Monday, January 02, 2012

A Humbled Father: Confessions Part II

CityWatch, Dec 27, 2011
Vol 9 Issue 103

RETHINKING LIFE - My newborn son was still at the hospital when his footprints were taken, an old tradition that has lost its usefulness as a mechanism for identification but one that continues to take place as a generator of keepsakes.

Some friends who happen to be fairly serious runners came by to visit and their first comment when looking at Sydney’s footprints was to exclaim “Oh my, he has the feet of a runner!”

I swelled with pride, picturing our son running for the finish line, convinced that our newborn was destined to be a champion.

It was later that somebody observed Sydney’s hands as he waved them in the air, commenting on his long, lean fingers “Oh my, he has the hands of a pianist!”

Again, I swelled with pride, picturing our son performing, further convinced that our newborn was destined to be a champion.

My confidence in his unique destiny as a champion continued as I watched my wife feed him, after all, he had a veracious appetite. As I watched him sleep, I was sure this was the sleep of a champion.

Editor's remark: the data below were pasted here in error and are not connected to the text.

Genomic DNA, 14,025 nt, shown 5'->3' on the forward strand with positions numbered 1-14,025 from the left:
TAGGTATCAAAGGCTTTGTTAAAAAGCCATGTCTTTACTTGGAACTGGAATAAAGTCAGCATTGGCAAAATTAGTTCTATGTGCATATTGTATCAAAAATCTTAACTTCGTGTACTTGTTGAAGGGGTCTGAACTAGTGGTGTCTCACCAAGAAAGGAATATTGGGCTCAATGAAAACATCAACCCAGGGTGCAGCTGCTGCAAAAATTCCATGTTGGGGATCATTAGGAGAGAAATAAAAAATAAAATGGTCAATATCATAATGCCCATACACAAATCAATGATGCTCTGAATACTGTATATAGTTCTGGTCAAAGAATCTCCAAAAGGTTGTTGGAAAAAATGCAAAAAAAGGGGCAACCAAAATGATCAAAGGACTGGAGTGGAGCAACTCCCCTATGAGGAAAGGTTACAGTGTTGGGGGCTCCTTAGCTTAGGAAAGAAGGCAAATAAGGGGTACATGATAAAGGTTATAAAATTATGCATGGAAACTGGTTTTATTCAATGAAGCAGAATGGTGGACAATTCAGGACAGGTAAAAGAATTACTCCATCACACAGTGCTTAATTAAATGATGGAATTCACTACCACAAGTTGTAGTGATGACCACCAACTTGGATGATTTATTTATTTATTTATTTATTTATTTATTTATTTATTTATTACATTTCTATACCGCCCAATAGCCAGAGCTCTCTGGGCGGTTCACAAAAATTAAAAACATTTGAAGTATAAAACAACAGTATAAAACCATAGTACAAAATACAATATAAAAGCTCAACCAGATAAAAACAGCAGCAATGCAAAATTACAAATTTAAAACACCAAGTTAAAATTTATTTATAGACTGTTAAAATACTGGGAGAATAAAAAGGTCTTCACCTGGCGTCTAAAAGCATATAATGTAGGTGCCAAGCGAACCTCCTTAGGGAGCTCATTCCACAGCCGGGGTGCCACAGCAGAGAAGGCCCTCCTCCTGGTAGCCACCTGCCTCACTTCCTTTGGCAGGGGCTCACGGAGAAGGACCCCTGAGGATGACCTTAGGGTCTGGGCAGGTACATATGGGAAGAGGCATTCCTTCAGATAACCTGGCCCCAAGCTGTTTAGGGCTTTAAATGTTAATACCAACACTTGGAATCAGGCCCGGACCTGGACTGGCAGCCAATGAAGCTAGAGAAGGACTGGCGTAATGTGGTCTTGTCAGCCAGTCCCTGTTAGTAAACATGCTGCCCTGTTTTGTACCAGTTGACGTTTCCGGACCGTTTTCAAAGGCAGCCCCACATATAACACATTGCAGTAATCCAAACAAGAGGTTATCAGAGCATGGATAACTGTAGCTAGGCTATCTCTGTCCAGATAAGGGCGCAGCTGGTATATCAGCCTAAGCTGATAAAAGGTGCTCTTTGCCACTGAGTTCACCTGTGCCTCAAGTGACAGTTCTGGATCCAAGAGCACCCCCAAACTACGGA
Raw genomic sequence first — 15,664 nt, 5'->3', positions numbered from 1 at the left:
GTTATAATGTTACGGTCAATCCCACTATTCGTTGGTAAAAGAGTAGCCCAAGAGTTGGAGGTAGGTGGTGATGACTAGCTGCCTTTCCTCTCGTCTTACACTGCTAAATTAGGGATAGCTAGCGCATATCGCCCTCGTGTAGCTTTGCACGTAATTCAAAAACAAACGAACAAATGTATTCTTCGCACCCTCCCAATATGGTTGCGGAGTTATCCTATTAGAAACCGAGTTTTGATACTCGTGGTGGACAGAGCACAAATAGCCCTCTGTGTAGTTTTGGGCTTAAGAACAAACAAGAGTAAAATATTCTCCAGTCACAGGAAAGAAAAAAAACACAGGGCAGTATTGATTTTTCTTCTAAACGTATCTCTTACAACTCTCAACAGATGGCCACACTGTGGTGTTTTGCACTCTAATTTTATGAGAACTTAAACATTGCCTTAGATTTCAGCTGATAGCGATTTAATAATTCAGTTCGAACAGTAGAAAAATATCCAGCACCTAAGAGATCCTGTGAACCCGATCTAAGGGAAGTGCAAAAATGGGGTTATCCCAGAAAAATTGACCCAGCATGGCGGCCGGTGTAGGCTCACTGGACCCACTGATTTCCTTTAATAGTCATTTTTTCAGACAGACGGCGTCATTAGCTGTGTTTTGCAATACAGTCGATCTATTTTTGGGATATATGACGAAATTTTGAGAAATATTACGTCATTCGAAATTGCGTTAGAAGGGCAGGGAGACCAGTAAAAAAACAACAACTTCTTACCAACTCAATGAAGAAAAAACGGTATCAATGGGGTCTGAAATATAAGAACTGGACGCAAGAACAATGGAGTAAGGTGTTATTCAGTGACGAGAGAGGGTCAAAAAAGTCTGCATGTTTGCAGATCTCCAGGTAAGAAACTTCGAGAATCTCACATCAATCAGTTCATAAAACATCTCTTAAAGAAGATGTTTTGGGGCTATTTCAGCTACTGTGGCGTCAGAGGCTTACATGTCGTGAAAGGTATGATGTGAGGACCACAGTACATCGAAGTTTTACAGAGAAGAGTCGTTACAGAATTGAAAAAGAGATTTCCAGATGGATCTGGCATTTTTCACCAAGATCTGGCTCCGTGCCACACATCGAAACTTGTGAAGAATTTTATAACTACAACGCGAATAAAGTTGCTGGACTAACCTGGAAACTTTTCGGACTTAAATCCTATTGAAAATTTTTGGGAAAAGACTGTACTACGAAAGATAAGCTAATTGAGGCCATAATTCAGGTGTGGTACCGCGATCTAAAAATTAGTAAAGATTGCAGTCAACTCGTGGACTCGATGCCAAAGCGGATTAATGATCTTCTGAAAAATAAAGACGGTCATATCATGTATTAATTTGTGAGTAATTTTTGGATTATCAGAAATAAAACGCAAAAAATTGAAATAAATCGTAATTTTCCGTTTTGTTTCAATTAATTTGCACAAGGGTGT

As I held my little champion in my arms, I imagined how pleased my father would have been to meet Sydney, to lift him up and to bless him and I knew what he would have said. “Whatever you do, do it heartily, as to the Lord, and not to men.”

I was humbled.

Yes, it would be wonderful if Sydney has the feet of an athlete and it would be a joy if he has the hands of an artist, but what truly matters is that he has feet that walk the talk, that he has hands that reach out to those in need, and that he has the heart of a leader, one that is committed to service.

I regretted contemplating Sydney’s future as a champion, a role that typically revolves around competition with others, resulting in victors and vanquished.

My only hope for Sydney is that he is true, that he does what is right and that he finds peace in his journey, whether he leads or follows, regardless of whether his role is in the limelight or in the audience.

It’s been less than a month since Sydney joined us and I’m already learning from him, reminded that my role is to remember my father’s words and to teach my son by example.

(Stephen Box is a grassroots advocate and writes for CityWatch. He can be reached at:

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